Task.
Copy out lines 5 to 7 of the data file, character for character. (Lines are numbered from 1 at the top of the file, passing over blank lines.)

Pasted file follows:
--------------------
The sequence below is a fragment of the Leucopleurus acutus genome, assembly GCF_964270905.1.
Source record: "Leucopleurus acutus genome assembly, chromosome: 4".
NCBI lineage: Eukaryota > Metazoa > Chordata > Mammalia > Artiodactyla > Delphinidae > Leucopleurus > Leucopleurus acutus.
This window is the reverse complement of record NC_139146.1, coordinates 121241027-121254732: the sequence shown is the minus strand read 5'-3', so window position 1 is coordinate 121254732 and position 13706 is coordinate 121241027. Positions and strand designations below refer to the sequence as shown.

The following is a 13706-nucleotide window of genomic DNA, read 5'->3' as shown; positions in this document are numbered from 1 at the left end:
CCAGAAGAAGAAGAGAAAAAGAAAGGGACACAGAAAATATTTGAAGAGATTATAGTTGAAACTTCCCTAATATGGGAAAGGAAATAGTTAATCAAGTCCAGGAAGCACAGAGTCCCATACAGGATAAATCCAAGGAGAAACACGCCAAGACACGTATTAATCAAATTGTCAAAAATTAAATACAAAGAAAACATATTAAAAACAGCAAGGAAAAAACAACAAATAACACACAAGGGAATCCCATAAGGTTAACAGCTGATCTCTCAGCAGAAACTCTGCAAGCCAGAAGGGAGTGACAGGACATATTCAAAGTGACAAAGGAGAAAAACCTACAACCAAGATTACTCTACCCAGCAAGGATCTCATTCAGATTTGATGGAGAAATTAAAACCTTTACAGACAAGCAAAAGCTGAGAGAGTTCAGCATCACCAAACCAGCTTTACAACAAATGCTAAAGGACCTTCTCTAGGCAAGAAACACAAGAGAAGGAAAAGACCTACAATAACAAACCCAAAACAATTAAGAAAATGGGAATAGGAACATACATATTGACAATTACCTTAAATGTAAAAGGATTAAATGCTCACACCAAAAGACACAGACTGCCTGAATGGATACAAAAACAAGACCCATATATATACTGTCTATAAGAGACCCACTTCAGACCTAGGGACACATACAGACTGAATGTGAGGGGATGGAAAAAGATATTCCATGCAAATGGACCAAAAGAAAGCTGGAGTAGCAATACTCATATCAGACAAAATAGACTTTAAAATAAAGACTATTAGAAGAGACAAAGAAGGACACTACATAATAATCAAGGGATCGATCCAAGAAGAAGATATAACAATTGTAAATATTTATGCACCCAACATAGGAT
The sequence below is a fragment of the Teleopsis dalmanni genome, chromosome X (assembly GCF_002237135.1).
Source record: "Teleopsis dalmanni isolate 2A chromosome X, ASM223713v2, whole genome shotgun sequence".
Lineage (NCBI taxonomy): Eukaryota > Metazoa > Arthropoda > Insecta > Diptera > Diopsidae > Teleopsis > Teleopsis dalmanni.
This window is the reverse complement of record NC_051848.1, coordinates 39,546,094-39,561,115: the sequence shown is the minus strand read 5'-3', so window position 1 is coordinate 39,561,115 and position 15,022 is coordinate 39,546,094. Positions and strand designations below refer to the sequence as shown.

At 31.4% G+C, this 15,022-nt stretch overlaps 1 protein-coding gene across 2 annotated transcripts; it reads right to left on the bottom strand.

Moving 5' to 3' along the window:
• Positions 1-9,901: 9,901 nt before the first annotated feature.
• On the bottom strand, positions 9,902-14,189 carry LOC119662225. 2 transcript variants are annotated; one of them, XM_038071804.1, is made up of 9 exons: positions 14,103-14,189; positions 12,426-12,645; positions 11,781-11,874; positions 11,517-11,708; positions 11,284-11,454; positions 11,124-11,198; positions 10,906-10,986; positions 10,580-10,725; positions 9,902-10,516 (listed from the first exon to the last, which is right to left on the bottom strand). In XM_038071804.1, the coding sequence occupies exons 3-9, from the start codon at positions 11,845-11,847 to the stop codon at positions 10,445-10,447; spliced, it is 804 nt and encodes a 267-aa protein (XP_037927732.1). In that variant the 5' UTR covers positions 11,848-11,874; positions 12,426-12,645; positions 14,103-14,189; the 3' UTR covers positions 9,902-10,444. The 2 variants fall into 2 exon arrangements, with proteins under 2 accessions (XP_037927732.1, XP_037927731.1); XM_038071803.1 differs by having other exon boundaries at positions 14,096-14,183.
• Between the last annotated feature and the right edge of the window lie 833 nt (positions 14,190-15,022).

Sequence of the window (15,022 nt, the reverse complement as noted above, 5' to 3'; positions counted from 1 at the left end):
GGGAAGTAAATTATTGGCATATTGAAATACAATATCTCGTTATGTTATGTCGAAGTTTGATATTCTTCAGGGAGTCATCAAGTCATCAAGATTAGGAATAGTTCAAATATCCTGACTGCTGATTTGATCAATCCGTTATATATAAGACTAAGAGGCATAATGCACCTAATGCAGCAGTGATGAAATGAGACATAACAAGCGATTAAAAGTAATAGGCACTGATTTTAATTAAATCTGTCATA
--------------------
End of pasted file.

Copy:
The following is a 13706-nucleotide window of genomic DNA, read 5'->3' as shown; positions in this document are numbered from 1 at the left end:
CCAGAAGAAGAAGAGAAAAAGAAAGGGACACAGAAAATATTTGAAGAGATTATAGTTGAAACTTCCCTAATATGGGAAAGGAAATAGTTAATCAAGTCCAGGAAGCACAGAGTCCCATACAGGATAAATCCAAGGAGAAACACGCCAAGACACGTATTAATCAAATTGTCAAAAATTAAATACAAAGAAAACATATTAAAAACAGCAAGGAAAAAACAACAAATAACACACAAGGGAATCCCATAAGGTTAACAGCTGATCTCTCAGCAGAAACTCTGCAAGCCAGAAGGGAGTGACAGGACATATTCAAAGTGACAAAGGAGAAAAACCTACAACCAAGATTACTCTACCCAGCAAGGATCTCATTCAGATTTGATGGAGAAATTAAAACCTTTACAGACAAGCAAAAGCTGAGAGAGTTCAGCATCACCAAACCAGCTTTACAACAAATGCTAAAGGACCTTCTCTAGGCAAGAAACACAAGAGAAGGAAAAGACCTACAATAACAAACCCAAAACAATTAAGAAAATGGGAATAGGAACATACATATTGACAATTACCTTAAATGTAAAAGGATTAAATGCTCACACCAAAAGACACAGACTGCCTGAATGGATACAAAAACAAGACCCATATATATACTGTCTATAAGAGACCCACTTCAGACCTAGGGACACATACAGACTGAATGTGAGGGGATGGAAAAAGATATTCCATGCAAATGGACCAAAAGAAAGCTGGAGTAGCAATACTCATATCAGACAAAATAGACTTTAAAATAAAGACTATTAGAAGAGACAAAGAAGGACACTACATAATAATCAAGGGATCGATCCAAGAAGAAGATATAACAATTGTAAATATTTATGCACCCAACATAGGAT
The sequence below is a fragment of the Teleopsis dalmanni genome, chromosome X (assembly GCF_002237135.1).